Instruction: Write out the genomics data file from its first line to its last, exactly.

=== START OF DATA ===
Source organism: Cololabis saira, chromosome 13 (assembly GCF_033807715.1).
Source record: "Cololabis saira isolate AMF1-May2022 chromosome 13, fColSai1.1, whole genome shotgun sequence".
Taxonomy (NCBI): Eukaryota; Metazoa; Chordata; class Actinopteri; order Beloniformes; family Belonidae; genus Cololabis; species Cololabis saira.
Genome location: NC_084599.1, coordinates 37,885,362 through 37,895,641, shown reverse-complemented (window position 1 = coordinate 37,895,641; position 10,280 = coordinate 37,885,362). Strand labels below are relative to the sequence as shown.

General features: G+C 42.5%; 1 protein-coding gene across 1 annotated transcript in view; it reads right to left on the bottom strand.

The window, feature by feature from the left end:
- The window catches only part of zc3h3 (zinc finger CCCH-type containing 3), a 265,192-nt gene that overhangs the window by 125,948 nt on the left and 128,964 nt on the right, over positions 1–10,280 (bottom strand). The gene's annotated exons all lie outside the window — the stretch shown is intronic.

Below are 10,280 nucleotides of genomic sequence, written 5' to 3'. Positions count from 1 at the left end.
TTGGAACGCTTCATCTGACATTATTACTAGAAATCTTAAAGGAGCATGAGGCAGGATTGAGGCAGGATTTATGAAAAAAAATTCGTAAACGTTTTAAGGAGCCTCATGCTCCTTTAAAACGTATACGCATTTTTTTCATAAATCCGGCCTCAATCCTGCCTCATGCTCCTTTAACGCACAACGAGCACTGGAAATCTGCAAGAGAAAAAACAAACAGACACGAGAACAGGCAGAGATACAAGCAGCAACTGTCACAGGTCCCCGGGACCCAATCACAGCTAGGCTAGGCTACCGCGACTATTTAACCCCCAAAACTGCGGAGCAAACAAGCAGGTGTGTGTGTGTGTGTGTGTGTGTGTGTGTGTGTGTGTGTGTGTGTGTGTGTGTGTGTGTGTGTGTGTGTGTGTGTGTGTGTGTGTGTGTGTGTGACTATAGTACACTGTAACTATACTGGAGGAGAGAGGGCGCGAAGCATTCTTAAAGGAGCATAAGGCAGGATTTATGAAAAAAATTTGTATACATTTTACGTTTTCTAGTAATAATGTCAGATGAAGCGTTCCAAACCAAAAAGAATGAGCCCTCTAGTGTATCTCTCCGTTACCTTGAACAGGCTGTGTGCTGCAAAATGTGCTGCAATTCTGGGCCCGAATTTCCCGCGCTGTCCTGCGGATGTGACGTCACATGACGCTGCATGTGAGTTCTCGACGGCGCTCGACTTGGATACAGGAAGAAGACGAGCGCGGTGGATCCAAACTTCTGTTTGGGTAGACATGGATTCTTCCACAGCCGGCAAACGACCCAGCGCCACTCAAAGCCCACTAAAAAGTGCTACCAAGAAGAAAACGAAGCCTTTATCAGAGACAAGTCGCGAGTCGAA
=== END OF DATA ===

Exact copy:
Source organism: Cololabis saira, chromosome 13 (assembly GCF_033807715.1).
Source record: "Cololabis saira isolate AMF1-May2022 chromosome 13, fColSai1.1, whole genome shotgun sequence".
Taxonomy (NCBI): Eukaryota; Metazoa; Chordata; class Actinopteri; order Beloniformes; family Belonidae; genus Cololabis; species Cololabis saira.
Genome location: NC_084599.1, coordinates 37,885,362 through 37,895,641, shown reverse-complemented (window position 1 = coordinate 37,895,641; position 10,280 = coordinate 37,885,362). Strand labels below are relative to the sequence as shown.

General features: G+C 42.5%; 1 protein-coding gene across 1 annotated transcript in view; it reads right to left on the bottom strand.

The window, feature by feature from the left end:
- The window catches only part of zc3h3 (zinc finger CCCH-type containing 3), a 265,192-nt gene that overhangs the window by 125,948 nt on the left and 128,964 nt on the right, over positions 1–10,280 (bottom strand). The gene's annotated exons all lie outside the window — the stretch shown is intronic.

Below are 10,280 nucleotides of genomic sequence, written 5' to 3'. Positions count from 1 at the left end.
TTGGAACGCTTCATCTGACATTATTACTAGAAATCTTAAAGGAGCATGAGGCAGGATTGAGGCAGGATTTATGAAAAAAAATTCGTAAACGTTTTAAGGAGCCTCATGCTCCTTTAAAACGTATACGCATTTTTTTCATAAATCCGGCCTCAATCCTGCCTCATGCTCCTTTAACGCACAACGAGCACTGGAAATCTGCAAGAGAAAAAACAAACAGACACGAGAACAGGCAGAGATACAAGCAGCAACTGTCACAGGTCCCCGGGACCCAATCACAGCTAGGCTAGGCTACCGCGACTATTTAACCCCCAAAACTGCGGAGCAAACAAGCAGGTGTGTGTGTGTGTGTGTGTGTGTGTGTGTGTGTGTGTGTGTGTGTGTGTGTGTGTGTGTGTGTGTGTGTGTGTGTGTGTGTGTGTGTGTGTGTGACTATAGTACACTGTAACTATACTGGAGGAGAGAGGGCGCGAAGCATTCTTAAAGGAGCATAAGGCAGGATTTATGAAAAAAATTTGTATACATTTTACGTTTTCTAGTAATAATGTCAGATGAAGCGTTCCAAACCAAAAAGAATGAGCCCTCTAGTGTATCTCTCCGTTACCTTGAACAGGCTGTGTGCTGCAAAATGTGCTGCAATTCTGGGCCCGAATTTCCCGCGCTGTCCTGCGGATGTGACGTCACATGACGCTGCATGTGAGTTCTCGACGGCGCTCGACTTGGATACAGGAAGAAGACGAGCGCGGTGGATCCAAACTTCTGTTTGGGTAGACATGGATTCTTCCACAGCCGGCAAACGACCCAGCGCCACTCAAAGCCCACTAAAAAGTGCTACCAAGAAGAAAACGAAGCCTTTATCAGAGACAAGTCGCGAGTCGAA